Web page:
George Tyrrell insisted that the quest for the historical Jesus was no more than scholars staring into a well to see their own reflections staring back. Jesus is the mirror image of those who study him. A similar phenomenon accompanies the quest for the historical Magi, those mysterious travelers who came from theEast, following a star to Bethlehem.
In this work, ancient historian and scholar Eric Vanden Eykel helps readers better understand both the Magi and the ancient and modern interpreters who have tried to study them. He shows how, from a mere twelve verses in the Gospel of Matthew, a varied and vast literary and artistic tradition was born. The Magi examines the birth of the Magi story;its enrichments, embellishments, and expansions in apocryphal writing and early Christian preaching;its artistic expressions in catacombs, icons, and paintings and its modern legacy in novels, poetry, and music.
Throughout, the book explores the fascination the Magi story elicits in both ancient and modern readers and what the legacy of the Magi story tells us about its storytellers--and ourselves.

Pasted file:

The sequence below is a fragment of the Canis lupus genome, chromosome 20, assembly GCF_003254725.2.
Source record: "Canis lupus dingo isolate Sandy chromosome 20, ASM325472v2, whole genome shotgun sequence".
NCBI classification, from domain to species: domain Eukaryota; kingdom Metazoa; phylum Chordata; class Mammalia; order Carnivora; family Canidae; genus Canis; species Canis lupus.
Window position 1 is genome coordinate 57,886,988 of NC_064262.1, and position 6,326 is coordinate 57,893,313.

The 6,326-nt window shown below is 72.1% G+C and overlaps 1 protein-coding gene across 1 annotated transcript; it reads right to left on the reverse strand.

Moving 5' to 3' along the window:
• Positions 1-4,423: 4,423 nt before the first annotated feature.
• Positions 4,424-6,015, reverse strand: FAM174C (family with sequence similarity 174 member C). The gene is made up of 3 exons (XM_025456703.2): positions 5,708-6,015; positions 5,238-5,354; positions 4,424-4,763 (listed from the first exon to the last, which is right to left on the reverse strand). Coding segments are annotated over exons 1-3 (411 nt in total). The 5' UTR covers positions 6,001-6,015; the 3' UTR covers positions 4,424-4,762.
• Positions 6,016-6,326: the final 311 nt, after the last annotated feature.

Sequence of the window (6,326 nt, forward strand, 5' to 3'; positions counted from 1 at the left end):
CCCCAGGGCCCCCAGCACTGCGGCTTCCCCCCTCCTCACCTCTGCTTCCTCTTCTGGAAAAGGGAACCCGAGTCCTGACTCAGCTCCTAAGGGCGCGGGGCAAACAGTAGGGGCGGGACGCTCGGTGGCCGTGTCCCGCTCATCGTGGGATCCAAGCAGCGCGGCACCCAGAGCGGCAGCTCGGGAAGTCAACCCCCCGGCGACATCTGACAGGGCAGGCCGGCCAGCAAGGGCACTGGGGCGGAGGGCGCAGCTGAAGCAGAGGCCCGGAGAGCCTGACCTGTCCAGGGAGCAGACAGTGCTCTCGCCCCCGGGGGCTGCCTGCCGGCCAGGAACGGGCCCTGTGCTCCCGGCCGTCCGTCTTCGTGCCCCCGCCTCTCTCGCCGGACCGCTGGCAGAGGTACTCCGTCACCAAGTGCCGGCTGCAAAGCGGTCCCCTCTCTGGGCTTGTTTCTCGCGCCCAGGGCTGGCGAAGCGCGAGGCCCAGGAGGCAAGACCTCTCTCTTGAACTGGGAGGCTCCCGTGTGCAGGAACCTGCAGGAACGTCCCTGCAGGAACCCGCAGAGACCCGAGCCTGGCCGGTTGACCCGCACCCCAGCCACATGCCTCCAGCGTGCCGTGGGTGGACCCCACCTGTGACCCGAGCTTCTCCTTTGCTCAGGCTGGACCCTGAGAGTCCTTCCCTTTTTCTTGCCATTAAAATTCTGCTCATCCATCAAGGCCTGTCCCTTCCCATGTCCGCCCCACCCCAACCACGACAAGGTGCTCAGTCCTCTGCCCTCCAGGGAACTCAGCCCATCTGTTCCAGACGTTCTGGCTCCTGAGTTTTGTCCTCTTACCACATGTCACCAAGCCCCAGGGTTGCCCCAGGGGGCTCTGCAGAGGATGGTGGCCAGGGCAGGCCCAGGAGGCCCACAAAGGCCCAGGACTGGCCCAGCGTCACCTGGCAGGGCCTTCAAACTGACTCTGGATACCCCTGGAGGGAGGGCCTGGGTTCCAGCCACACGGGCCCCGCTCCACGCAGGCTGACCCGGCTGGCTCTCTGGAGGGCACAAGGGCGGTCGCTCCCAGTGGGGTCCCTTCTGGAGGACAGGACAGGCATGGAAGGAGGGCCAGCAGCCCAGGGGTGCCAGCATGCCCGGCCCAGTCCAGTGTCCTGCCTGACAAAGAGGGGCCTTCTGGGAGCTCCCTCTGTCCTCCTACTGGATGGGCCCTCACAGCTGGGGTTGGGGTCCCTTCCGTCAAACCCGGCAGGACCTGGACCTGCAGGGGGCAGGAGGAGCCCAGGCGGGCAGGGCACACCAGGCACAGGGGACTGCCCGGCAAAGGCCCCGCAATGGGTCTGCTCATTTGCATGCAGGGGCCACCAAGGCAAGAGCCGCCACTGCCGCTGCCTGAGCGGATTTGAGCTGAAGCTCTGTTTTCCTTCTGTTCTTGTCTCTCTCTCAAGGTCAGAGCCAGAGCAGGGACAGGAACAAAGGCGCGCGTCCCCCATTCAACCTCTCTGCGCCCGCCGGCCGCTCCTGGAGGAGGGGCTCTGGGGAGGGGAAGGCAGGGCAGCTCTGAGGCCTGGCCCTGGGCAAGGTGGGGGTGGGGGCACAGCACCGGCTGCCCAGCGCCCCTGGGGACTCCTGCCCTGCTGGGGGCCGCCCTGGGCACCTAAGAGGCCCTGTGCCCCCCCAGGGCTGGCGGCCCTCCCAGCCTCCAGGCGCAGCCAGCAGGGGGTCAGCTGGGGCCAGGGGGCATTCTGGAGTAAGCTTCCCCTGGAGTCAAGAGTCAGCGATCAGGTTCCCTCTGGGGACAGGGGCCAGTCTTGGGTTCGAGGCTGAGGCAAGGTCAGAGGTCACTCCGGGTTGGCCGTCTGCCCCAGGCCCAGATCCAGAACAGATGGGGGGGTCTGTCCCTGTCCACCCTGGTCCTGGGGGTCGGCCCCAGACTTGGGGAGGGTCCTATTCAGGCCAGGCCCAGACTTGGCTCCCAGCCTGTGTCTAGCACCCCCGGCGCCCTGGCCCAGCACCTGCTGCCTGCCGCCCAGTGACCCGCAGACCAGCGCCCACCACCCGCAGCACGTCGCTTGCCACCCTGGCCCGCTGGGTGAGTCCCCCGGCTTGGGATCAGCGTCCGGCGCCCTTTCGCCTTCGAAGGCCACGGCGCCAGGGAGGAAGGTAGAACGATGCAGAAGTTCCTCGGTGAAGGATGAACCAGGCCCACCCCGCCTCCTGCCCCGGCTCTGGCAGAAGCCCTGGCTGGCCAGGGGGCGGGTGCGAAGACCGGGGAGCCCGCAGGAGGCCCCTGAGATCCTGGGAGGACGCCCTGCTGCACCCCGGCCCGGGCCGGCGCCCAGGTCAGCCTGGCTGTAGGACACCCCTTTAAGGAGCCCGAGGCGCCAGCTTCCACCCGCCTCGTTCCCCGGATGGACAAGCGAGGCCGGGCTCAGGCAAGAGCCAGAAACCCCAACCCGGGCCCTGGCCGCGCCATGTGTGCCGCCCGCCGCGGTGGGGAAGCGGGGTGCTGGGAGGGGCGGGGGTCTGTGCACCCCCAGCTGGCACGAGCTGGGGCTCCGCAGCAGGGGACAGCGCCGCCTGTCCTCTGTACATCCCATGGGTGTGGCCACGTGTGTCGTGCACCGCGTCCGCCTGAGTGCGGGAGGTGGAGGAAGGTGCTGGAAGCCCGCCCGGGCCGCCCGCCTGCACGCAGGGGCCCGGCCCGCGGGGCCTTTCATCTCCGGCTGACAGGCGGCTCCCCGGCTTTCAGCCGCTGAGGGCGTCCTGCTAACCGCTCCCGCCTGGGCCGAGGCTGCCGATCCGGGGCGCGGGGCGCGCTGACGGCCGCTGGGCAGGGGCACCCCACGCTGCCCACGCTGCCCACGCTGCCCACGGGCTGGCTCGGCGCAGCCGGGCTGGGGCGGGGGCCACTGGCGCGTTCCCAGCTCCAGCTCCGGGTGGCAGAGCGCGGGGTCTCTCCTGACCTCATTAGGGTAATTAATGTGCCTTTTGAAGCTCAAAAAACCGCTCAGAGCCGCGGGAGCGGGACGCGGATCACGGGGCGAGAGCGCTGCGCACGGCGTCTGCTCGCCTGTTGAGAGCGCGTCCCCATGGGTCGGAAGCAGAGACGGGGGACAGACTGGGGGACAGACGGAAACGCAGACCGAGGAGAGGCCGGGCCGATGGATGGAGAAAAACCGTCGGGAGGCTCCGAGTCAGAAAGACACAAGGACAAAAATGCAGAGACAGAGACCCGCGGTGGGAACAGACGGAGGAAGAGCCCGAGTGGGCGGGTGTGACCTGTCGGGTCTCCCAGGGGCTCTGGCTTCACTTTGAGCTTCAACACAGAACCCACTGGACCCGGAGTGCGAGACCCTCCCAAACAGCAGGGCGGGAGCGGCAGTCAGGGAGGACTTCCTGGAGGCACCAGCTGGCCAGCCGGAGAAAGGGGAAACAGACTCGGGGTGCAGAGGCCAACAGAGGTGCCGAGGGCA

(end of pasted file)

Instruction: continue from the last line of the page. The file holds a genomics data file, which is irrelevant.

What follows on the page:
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About the Author
Eric M. Vanden Eykel is associate professor of religion and the Forrest S. Williams Teaching Chair in the Humanities at Ferrum College. He is the author of But Their Faces Were Looking Up: Author and Reader in the Protoevangelium of James (2016) and is a general editor of the Journal for Interdisciplinary Biblical Studies. He lives in Roanoke, Virginia.
Table of Contents
Chapter 1: A Lot Less than You Remember
Chapter 2: Tall (Apocryphal) Tales
Chapter 3: Stars, Gifts, and Sermons
Chapter 4: Show, Don't Tell
Chapter 5: Biff, Ballads, and a Poem